Nick Krieger (@nckrieger):
I often write about the Michigan Legislature. I strongly believe that the Legislature passes too many redundant, pointless, superfluous, and wasteful bills.
However, some legislation is necessary to protect the public. For example, Senate Bill 184, introduced earlier this year by Senator Rick Jones (R-Grand Ledge), would clarify that transportation-networking entities such as Uber and Lyft are subject to the same regulations as limousine companies and other car services. Notably, the bill would mandate that Uber and Lyft drivers maintain adequate personal-injury and property-damage insurance to cover themselves and their passengers.
At present, it appears that many Uber drivers do not maintain commercial insurance policies, but rather personal insurance policies only. My personal automobile policy, which is typical of most such policies in Michigan, expressly excludes the payment of benefits “for liability arising out of the ownership or operation of the vehicle while it is being used as a public or livery conveyance.” The phrase “use as a public or livery conveyance” is defined as “[t]he transporting of people and/or goods for hire.” This policy exclusion would clearly encompass the transportation of Uber customers for hire in my personal automobile. Consequently, if I ever decide to become an Uber driver, my automobile insurance carrier will not pay personal-injury benefits to a customer who is injured while riding in my car. And it won't pay me benefits if I am injured, either.
As you might know, under Michigan’s no-fault law an individual must generally seek personal-injury benefits from his or her own insurance company first. This is true even if that individual’s automobile was not involved in the accident. However, many people who rely on Uber and similar transportation-networking services do not have automobiles of their own, and consequently do not maintain personal no-fault policies.
What's more, in the case of vehicles transporting passengers for hire, the law of insurance priorities is entirely different. Michigan law states that “[a] person suffering accidental bodily injury while . . . a passenger of a motor vehicle operated in the business of transporting passengers shall receive the personal protection insurance benefits to which the person is entitled from the insurer of the motor vehicle.” This means that an injured Uber passenger would not recover benefits from his or her own insurance carrier at all, but would be required to pursue the insurer of the motor vehicle in which he or she was riding—in other words, the insurer of the Uber driver. Unfortunately for the passenger, the Uber driver’s personal insurer likely wouldn’t pay benefits for the reasons outlined above.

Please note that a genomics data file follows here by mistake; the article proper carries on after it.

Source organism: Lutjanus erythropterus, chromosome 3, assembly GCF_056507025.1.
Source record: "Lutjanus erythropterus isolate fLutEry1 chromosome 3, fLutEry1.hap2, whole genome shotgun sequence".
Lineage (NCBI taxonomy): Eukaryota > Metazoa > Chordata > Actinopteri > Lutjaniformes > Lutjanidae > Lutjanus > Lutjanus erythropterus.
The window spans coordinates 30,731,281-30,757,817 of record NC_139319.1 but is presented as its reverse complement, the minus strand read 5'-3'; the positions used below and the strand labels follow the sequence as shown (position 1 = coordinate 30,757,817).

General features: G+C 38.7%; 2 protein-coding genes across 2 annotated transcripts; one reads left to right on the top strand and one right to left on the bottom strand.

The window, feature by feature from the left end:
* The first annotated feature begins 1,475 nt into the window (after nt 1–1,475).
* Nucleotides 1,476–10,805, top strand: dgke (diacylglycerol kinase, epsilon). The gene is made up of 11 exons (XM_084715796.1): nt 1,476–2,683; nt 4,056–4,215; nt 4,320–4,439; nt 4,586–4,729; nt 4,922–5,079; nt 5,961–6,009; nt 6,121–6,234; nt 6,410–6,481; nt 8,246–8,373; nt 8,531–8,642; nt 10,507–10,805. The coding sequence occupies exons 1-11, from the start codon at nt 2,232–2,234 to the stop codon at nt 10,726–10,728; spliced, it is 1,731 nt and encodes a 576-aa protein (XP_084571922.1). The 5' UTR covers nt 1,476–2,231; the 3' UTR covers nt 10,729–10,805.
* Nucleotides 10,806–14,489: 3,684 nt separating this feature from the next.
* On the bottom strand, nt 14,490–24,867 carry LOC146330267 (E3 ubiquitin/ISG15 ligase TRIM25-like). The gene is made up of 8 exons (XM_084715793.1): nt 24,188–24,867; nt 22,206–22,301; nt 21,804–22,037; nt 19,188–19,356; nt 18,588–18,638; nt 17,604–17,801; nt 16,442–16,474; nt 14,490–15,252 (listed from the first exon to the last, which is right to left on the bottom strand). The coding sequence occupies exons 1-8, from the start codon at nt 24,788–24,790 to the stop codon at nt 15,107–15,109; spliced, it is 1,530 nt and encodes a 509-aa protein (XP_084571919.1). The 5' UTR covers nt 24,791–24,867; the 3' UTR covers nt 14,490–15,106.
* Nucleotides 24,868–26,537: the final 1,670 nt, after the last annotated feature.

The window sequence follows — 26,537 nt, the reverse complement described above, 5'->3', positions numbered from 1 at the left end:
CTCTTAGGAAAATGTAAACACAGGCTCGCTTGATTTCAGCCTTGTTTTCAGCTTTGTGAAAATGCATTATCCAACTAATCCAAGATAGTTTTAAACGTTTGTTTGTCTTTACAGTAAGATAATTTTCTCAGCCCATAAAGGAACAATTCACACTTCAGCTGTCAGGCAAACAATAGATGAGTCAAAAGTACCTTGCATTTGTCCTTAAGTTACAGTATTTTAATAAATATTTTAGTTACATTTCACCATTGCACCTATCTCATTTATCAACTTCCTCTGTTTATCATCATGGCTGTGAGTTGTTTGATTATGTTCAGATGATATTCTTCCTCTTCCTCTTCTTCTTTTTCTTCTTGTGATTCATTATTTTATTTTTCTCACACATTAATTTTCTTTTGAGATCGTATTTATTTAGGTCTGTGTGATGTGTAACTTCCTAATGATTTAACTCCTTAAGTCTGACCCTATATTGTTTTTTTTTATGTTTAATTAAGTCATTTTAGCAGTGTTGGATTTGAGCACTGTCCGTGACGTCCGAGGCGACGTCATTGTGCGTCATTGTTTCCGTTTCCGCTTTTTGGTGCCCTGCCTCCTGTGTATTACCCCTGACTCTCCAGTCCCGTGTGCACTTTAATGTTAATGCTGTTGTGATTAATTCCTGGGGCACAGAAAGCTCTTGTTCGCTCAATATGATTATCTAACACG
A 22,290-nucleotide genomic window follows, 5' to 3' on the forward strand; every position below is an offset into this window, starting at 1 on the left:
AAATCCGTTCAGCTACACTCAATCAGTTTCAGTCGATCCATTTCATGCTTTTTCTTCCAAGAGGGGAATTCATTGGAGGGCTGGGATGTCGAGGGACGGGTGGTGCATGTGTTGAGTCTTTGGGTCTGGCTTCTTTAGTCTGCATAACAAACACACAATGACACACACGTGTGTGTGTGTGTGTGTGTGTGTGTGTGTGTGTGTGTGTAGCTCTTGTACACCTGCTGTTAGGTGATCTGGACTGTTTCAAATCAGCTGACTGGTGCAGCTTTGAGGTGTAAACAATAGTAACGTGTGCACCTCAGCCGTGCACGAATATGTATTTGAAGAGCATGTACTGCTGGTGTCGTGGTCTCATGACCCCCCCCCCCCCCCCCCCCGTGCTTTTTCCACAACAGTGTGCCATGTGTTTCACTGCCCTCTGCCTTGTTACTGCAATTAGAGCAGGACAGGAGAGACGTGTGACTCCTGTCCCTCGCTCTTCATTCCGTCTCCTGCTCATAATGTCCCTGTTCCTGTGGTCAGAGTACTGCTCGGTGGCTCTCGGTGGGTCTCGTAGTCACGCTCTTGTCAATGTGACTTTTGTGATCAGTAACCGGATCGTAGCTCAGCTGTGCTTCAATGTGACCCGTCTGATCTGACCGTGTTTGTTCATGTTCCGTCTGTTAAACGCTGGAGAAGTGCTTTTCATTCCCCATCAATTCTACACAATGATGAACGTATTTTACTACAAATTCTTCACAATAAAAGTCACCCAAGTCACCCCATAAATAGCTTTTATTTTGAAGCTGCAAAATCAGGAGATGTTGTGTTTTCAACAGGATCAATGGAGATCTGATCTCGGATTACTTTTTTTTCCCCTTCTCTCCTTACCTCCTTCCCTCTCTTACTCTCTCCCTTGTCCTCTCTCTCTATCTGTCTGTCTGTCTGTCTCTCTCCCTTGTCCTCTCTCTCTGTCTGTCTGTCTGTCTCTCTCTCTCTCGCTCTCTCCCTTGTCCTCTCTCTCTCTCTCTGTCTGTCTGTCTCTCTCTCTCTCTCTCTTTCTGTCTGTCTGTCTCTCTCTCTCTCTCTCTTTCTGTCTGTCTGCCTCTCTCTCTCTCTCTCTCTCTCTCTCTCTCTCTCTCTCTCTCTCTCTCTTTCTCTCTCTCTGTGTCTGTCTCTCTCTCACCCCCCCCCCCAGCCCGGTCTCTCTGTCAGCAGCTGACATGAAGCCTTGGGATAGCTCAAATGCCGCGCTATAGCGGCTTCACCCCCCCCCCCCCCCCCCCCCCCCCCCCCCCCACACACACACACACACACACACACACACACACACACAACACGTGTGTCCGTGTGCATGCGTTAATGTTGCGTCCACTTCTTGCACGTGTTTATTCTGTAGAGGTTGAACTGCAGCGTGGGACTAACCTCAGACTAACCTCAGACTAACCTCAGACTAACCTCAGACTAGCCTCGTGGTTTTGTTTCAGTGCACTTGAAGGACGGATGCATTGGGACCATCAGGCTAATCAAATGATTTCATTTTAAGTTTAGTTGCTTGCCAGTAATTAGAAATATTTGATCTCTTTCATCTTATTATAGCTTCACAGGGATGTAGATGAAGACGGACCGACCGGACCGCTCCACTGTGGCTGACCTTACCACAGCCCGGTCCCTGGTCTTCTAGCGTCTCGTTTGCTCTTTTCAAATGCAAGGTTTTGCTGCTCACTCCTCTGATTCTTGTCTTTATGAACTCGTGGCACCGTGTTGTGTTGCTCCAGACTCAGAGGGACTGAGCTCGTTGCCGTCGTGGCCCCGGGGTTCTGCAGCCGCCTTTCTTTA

Uber now claims to offer limited supplemental insurance for its drivers. But it is simply unclear how this supplemental insurance works and what it covers. The moral of the story? You might very well be left without recourse if you are injured in an accident while riding in an Uber car in Michigan.
In many respects, Senate Bill 184 would help Uber rather than hurting it. Many commentators agree that Uber’s current practices are illegal in Michigan, and officials have ordered the company to cease and desist operating in the state. Unless Uber changes its business model, it is only a matter of time before the company is sued for fraud by an injured passenger, shut down completely, or both. Senator Jones’s bill would actually protect Uber by allowing it to stay in business in exchange for complying with Michigan’s insurance laws.
In today's Detroit News, Nolan Finley sings the praises of Uber (http://www.detroitnews.com/story/opinion/columnists/nolan-finley/2015/03/26/finley-nanny-state-gop/70454036/). Finley claims that Senator Jones is not “willing to trust” people to make their own decisions. He also alleges that Senate Bill 184 is based on “a lot of hearsay.” Finley never once mentions that most Uber passengers in this state are not fully covered for accidental bodily injury.
Should we be shocked that Finley has omitted critical details about Uber from his column? Probably not. Perhaps Finley moonlights as an Uber driver on weekends for extra spending money. Or maybe he and his friends rely on Uber for safe rides home after their famous bourbon parties. Either way, it’s natural that Uber drivers and passengers alike are worried that fees will increase if Senate Bill 184 is adopted. They probably will. But this does not change the fact that Senator Jones’s legislation represents a practical attempt to fix a real problem.
It isn't all that often that we hear from Finley on the merits of individual pending bills. Nevertheless, and for whatever reason, he has chosen to lash out against the proposed regulation of Uber—regulation that would allow Uber and similar entities to come out from the shadows and operate within the law.
The Michigan Legislature has now adjourned for its spring recess; lawmakers will spend their Easter holiday with friends and family before returning to Lansing on April 14th. When they do return, however, a river of needless, wasteful bills will once again start flowing through the hopper. I hope Finley speaks out as strongly against these unnecessary future bills as he has against Senate Bill 184.